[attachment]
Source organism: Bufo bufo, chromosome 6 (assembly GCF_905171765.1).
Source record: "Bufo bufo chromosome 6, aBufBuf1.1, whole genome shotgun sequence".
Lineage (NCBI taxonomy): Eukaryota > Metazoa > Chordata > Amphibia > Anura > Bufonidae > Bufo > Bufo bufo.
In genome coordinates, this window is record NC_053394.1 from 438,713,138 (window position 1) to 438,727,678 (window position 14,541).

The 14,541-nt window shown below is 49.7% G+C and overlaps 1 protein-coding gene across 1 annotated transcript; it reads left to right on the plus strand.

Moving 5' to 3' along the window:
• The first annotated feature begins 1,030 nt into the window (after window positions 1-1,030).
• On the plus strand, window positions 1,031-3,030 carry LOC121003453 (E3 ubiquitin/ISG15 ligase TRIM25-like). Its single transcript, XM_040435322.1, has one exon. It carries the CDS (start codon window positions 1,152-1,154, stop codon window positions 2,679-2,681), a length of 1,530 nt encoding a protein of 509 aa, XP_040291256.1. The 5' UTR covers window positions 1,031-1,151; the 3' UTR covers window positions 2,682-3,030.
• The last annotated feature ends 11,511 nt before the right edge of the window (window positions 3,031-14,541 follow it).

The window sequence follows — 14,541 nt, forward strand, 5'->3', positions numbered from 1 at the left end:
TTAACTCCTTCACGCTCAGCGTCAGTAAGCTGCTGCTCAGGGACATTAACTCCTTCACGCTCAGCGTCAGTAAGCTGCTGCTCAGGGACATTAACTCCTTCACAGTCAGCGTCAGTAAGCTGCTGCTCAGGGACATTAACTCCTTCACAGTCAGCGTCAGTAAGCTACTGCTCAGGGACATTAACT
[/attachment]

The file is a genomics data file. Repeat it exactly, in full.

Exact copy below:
Source organism: Bufo bufo, chromosome 6 (assembly GCF_905171765.1).
Source record: "Bufo bufo chromosome 6, aBufBuf1.1, whole genome shotgun sequence".
Lineage (NCBI taxonomy): Eukaryota > Metazoa > Chordata > Amphibia > Anura > Bufonidae > Bufo > Bufo bufo.
In genome coordinates, this window is record NC_053394.1 from 438,713,138 (window position 1) to 438,727,678 (window position 14,541).

The 14,541-nt window shown below is 49.7% G+C and overlaps 1 protein-coding gene across 1 annotated transcript; it reads left to right on the plus strand.

Moving 5' to 3' along the window:
• The first annotated feature begins 1,030 nt into the window (after window positions 1-1,030).
• On the plus strand, window positions 1,031-3,030 carry LOC121003453 (E3 ubiquitin/ISG15 ligase TRIM25-like). Its single transcript, XM_040435322.1, has one exon. It carries the CDS (start codon window positions 1,152-1,154, stop codon window positions 2,679-2,681), a length of 1,530 nt encoding a protein of 509 aa, XP_040291256.1. The 5' UTR covers window positions 1,031-1,151; the 3' UTR covers window positions 2,682-3,030.
• The last annotated feature ends 11,511 nt before the right edge of the window (window positions 3,031-14,541 follow it).

The window sequence follows — 14,541 nt, forward strand, 5'->3', positions numbered from 1 at the left end:
TTAACTCCTTCACGCTCAGCGTCAGTAAGCTGCTGCTCAGGGACATTAACTCCTTCACGCTCAGCGTCAGTAAGCTGCTGCTCAGGGACATTAACTCCTTCACAGTCAGCGTCAGTAAGCTGCTGCTCAGGGACATTAACTCCTTCACAGTCAGCGTCAGTAAGCTACTGCTCAGGGACATTAACT